The best training for hitchhiking is hitchhiking. During the 2013 trip to Dawson I got better at deciding in a few seconds whether to trust or not the driver. After a few days spent in cars with strangers I discovered hitchhiking is an exchange of services: one wants to travel for free as long as he can, people donÊ¼t want to get bored. Once [I] understood this and learned the best spots to hitchhike – traveling for free in North America gets fun and nice.
About the canoeing-technique, I have to confess I had a bare idea of what a canoe looks like. I had a few days training in Italy, but mainly about the self rescue procedures. Although every single inch of the Yukon can kill you, it is a floatable river. If you use common sense, if you know when to pull over and wait out the bad weather, if you know the rules of living in the bush, you become part of the “system” and the river will let you through. A few weeks before taking off, I had paddled a few miles on the Klondike and the Yukon with my local friends and it was great. I had the occasion to see what 13 million liters per minute [ed. note: approximately 459,000 cfs], at the speed of 7 mph, look like. Once on my own I would have had to be perfect and my effort constant. You know, I learned to paddle even talking to people, getting drunk on shores, watching the current every day for weeks to see how the tide changes. I experienced the feeling of being ready for the next step: being alone with the river, the only real teacher. The canoe became my friend, my associate, and my floating house. I like this way to increase the exposure in a responsible and cautious way.
4. YouÊ¼ve spent a lot of time alone – from cycling GaribaldiÊ¼s route through Italy to spending 700 hours of sensory deprivation in a cave. How did the solo time – in the Yukon wilderness with very real dangers – differ?
Rent a car in Italy, you will regret you are not in the bush. Apart from kidding, I would not use the term “real danger” just because we are talking about the Yukon and Alaska. I know it might sound superficial, but biking 1300 miles in Italy has been probably my scariest and most dangerous experience so far. Even my way back after the expedition has been eventually risky: that old lady from Czech Republic picked me up in Dawson and drove 80% of time in the wrong lane. I wish I had a valid driving license!
On the river I needed to be focused the whole time because my life depended only on myself and how much attention I would pay to what was happening around. The danger was evident and if I ignored it I would have had troubles. Towns are considered safe places but the danger hides in peopleÊ¼s inattention and negligence. In the cave, the dangers were not only the earthquakes (one happened in the second week), but the feeling of losing the boundary between dream and reality. Alone in the darkness it gets very easy to freak out.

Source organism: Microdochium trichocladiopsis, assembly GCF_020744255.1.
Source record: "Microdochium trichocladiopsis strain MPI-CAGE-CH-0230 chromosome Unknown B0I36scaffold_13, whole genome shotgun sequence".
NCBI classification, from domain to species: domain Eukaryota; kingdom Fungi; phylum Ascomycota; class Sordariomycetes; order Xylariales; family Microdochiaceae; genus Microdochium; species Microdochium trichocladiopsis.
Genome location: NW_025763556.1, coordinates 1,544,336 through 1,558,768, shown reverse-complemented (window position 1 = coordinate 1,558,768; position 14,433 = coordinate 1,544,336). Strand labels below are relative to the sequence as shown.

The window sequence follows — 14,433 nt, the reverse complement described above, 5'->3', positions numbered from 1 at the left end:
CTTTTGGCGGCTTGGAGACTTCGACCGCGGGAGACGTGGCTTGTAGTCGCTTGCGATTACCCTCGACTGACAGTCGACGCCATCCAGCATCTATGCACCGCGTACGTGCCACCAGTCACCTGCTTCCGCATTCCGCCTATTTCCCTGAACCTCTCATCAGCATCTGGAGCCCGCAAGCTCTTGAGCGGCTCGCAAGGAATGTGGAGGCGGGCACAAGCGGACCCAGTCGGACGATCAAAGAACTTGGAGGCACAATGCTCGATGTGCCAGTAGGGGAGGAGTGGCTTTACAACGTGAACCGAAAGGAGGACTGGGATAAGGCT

Fear saves your life, but if it is too much or too less, it can kill you. The game is to handle it and that is “the” quest.
5. The Dolomites may have challenging weather, but the Yukon is in a category of sustained, extreme weather all its own. What was your most intense weather experience?
You are right. The weather forecast in the Yukon is like the horoscope: you got to believe that things will happen. This year it was wet and windy, as people told me nearly all over in YT and Alaska. But the real mess has been in the Yukon River flats. Bad weather in that area translates into winds that would kick up to 60 mph gusts in a matter of minutes and storms that could last for weeks. In a sea kayak, you can try to go through under these conditions, but in a canoe it is very different.
With my skills, paddling in a 17-foot Canadian canoe across a 6-mile wide river, dodging log jams and bouncing on 5-foot tall waves could have meant “Russian Roulette.” Close to Circle [ed. note: Circle is a town in Alaska], I got stuck for a few minutes where the river caves in, underneath a fragile permafrost shore. I could do nothing but wait to rush out of there as the gusts stopped. That was not funny at all and a few hundred meters before that spot, the shores were steep and collapsing. Having gotten stuck there would have meant even more troubles. Also the day right after launch, I got stuck for two days on Lake Laberge. I was on the west shore waiting for the wind to die-off. Meanwhile, five racers of the Yukon [River] Quest flipped their boats, on the opposite shore. When you are alone, the constant wind is a torture and you can freak out.
6. Did you have any ‘up close and personal’ experiences with the wildlife?
Wildlife in the Yukon is abundant. Hitchhiking – I think I saw about 20 bears on the roadside, eating the fresh grass of May and berries in August, lots of bison between Whitehorse and Fort Nelson. During the canoe trip bears were just a few. Moose were easy to spot on the river: lots of beautiful cows and calves taking a bath in the cold water during the few warm days. No animal ever got too close to my camp at all.